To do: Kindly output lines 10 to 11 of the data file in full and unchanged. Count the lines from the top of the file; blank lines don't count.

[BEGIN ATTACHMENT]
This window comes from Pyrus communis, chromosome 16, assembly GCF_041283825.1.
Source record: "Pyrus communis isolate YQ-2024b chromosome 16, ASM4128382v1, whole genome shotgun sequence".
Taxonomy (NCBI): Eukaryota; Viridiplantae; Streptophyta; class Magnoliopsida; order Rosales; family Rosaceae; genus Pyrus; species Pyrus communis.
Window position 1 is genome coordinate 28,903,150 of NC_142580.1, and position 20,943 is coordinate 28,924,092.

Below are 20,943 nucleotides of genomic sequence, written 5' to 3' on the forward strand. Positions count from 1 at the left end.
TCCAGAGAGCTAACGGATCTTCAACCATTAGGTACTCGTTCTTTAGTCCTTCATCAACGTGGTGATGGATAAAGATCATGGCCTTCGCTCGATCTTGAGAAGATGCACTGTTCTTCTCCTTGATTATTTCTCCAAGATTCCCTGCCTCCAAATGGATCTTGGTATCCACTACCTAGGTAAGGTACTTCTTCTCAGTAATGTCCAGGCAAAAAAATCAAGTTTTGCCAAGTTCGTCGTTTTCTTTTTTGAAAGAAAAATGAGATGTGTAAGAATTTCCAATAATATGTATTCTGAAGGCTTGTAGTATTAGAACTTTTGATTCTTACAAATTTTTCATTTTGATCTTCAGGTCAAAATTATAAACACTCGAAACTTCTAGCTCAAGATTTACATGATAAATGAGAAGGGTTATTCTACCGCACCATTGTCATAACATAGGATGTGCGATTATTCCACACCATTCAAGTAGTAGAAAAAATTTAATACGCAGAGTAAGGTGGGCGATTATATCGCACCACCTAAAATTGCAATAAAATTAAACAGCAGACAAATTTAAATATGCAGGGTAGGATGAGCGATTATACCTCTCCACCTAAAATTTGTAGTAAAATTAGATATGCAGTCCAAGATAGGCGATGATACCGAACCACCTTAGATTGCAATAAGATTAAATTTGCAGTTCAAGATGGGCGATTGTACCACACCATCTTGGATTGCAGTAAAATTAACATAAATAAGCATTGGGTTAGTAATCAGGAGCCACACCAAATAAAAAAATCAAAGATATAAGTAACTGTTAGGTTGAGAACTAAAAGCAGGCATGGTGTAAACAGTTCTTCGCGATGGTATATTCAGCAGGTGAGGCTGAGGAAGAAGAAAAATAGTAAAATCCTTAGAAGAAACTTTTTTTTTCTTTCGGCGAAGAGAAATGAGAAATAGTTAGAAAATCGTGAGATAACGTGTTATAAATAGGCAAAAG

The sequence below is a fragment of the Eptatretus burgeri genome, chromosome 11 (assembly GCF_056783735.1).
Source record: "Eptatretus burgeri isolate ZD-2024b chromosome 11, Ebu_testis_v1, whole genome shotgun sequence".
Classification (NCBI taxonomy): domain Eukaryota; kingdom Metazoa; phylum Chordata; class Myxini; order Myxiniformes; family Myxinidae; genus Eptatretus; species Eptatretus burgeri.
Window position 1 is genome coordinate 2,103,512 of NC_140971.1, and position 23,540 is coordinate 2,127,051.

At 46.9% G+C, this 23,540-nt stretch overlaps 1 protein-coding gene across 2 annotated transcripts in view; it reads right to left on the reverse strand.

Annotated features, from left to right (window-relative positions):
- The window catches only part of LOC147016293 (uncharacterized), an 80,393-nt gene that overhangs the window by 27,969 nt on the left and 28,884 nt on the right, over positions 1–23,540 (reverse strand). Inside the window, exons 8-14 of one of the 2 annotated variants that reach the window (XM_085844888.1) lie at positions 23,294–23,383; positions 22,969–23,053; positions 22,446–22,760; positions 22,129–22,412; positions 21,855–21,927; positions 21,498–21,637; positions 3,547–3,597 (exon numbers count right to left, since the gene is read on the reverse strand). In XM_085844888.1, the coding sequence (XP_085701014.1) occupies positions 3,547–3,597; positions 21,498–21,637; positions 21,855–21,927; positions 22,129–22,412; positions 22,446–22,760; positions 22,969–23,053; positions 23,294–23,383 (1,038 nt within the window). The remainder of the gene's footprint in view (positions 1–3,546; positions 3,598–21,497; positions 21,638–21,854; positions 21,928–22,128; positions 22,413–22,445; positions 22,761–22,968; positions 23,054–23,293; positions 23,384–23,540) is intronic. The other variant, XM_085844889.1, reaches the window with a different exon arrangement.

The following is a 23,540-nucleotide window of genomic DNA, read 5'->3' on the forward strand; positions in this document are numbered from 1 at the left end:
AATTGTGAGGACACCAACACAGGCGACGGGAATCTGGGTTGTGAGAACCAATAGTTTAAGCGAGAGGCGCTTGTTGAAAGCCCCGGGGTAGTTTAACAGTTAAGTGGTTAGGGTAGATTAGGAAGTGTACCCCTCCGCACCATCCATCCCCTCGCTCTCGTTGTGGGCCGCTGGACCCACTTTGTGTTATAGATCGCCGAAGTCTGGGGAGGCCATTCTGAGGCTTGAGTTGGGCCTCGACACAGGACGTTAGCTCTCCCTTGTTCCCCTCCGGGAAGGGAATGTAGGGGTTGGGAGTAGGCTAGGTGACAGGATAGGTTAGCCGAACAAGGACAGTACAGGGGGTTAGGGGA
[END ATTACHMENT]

Window position 1 is genome coordinate 2,103,512 of NC_140971.1, and position 23,540 is coordinate 2,127,051.

At 46.9% G+C, this 23,540-nt stretch overlaps 1 protein-coding gene across 2 annotated transcripts in view; it reads right to left on the reverse strand.